• Written By: Michael Vaphiades, DO
    Neuro-Ophthalmology/Orbit

    This retrospective case series published in December in Ophthalmology examines the long-term outcomes of refractory granulomatosis with polyangiitis (GPA; formerly known as Wegener's granulomatosis) treated with rituximab. The authors found that it induced remission in all 20 patients within six months, although one-third of them relapsed within 18 months, which appeared to be predictable by rising anti-PR3 titers. However, retreatment with rituximab was effective in these patients.

    The study included consecutive patients seen at a tertiary referral center. They received two doses of an intravenous infusion of 1 g rituximab administered two weeks apart.

    Their median time to remission was two months (range, one to six months). Seven patients (35 percent) relapsed at a median of 13 months (range, 9 to 18 months). Five of these patients took a second course of rituximab; all of them achieved remission without further relapse.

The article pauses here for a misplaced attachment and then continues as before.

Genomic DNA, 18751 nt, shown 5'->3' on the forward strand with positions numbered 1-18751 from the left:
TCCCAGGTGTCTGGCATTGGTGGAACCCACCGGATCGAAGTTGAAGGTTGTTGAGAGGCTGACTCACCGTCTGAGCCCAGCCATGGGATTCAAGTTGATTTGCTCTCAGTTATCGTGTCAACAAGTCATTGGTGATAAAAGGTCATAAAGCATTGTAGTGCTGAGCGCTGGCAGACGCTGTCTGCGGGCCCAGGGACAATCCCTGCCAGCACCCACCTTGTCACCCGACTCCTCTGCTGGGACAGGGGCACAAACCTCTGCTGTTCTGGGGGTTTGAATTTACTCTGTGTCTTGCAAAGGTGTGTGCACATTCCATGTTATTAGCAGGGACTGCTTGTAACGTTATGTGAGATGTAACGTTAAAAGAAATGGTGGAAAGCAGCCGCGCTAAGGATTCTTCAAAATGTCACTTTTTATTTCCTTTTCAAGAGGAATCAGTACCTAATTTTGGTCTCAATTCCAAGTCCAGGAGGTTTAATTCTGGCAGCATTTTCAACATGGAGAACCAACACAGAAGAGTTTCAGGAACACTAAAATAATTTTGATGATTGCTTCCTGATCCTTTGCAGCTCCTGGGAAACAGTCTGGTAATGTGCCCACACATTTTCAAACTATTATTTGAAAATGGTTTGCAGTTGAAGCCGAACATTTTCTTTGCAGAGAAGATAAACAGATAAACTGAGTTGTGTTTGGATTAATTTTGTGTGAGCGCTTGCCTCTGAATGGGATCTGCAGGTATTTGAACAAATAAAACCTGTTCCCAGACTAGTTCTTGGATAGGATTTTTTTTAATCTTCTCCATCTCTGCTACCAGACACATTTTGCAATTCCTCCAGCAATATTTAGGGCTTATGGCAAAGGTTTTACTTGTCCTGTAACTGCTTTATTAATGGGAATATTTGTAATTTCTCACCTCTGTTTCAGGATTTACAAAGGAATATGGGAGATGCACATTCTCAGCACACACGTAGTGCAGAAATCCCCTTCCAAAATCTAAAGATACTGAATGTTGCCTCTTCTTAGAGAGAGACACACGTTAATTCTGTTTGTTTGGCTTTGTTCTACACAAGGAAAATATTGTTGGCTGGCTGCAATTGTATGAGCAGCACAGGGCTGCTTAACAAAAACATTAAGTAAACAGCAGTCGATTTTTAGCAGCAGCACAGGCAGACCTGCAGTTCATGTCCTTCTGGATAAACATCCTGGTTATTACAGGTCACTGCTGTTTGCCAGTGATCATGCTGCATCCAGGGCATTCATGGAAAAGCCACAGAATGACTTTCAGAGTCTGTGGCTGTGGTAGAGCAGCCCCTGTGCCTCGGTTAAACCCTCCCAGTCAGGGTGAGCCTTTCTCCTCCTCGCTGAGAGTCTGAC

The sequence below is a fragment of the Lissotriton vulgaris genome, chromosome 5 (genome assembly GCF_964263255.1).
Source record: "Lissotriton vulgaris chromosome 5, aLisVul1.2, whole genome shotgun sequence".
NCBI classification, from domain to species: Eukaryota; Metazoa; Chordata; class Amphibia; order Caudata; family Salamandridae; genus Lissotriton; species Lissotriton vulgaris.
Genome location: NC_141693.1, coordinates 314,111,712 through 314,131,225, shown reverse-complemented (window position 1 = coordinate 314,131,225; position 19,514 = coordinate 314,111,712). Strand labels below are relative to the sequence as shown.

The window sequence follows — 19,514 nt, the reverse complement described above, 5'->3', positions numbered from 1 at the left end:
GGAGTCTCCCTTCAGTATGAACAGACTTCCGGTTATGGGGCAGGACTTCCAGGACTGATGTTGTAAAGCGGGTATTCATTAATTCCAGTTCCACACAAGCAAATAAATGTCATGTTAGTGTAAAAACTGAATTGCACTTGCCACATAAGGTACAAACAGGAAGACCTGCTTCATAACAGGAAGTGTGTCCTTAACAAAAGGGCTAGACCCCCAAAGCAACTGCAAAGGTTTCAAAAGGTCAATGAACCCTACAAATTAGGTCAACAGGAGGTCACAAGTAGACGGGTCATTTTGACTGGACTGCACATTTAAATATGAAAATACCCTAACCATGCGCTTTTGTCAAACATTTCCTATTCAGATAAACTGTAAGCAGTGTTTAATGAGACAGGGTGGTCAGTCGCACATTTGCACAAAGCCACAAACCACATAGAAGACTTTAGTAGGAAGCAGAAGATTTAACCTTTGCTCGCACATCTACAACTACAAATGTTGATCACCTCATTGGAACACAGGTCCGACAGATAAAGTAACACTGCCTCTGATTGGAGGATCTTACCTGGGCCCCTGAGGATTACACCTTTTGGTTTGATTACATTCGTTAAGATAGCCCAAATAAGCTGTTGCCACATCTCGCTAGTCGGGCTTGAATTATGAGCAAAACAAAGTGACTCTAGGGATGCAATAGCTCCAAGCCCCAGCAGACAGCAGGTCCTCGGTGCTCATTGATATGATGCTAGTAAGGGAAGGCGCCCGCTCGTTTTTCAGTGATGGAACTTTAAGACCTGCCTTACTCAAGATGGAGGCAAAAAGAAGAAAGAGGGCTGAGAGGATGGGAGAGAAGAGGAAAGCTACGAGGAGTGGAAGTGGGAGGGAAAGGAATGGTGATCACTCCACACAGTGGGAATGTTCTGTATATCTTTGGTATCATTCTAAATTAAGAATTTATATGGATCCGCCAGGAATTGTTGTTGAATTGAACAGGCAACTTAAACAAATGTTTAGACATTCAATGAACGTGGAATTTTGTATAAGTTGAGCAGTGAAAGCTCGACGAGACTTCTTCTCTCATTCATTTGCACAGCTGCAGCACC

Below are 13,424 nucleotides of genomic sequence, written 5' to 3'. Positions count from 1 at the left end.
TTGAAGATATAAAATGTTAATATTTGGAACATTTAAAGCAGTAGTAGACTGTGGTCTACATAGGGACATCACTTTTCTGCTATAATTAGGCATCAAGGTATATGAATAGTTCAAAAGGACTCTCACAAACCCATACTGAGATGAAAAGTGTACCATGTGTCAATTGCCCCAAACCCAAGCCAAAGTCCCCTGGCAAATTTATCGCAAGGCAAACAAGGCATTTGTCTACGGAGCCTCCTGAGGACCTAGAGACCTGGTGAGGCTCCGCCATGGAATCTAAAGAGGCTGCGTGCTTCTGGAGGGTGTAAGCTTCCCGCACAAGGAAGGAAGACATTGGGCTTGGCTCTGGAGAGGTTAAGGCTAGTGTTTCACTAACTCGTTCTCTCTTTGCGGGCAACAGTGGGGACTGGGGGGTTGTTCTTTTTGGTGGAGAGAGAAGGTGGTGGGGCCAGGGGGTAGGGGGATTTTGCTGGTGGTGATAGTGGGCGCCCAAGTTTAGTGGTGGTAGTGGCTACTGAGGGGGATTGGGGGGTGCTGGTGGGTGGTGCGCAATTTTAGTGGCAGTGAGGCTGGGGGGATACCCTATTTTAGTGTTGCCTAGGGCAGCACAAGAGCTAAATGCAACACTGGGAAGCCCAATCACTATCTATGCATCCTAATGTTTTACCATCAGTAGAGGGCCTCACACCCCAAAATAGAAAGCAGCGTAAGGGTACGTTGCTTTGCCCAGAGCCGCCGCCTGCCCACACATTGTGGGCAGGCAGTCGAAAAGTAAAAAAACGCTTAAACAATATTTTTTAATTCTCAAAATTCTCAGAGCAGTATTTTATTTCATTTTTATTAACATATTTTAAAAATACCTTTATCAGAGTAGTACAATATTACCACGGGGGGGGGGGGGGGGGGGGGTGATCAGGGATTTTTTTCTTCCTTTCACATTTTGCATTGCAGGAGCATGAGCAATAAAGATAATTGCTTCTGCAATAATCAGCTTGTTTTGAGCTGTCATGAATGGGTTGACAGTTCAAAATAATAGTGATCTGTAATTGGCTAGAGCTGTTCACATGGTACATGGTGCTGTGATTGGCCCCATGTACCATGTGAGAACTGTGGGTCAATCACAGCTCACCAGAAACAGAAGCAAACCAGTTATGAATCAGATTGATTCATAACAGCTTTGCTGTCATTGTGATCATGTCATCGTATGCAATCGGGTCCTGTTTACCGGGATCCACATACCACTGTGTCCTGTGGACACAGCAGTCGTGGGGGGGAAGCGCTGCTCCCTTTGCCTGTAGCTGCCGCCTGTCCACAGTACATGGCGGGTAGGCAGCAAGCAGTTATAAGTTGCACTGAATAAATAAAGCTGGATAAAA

Among the 16 patients with positive anti–proteinase-3 (PR3) titers at baseline, rising anti-PR3 titers was a statistically significant predictor of relapse. In the four patients with positive anti–PR3 antibody titers at baseline who relapsed, the anti-PR3 antibody titer rose some months before the relapse developed in all cases. This was significantly less common among patients with positive anti–PR3 who did not relapse, with only two of nine patients demonstrating a rise above baseline. The authors say this finding suggests that in patients with GPA, serum anti-PR3 titers may be sensitive enough to guide the timing of retreatment.

    There were four severe adverse events during the study, of which one was directly attributed to treatment with rituximab. This patient developed Pseudomonas pneumonia within three months of his first course of treatment and within 12 months of his second course.

    The authors say the study’s results confirm their earlier findings of the efficacy of rituximab in these patients and the frequently delayed onset of disease remission. They conclude that in patients with GPA, rituximab may be capable of inducing extended remission, in contrast with other biologic and conventional treatments in common use.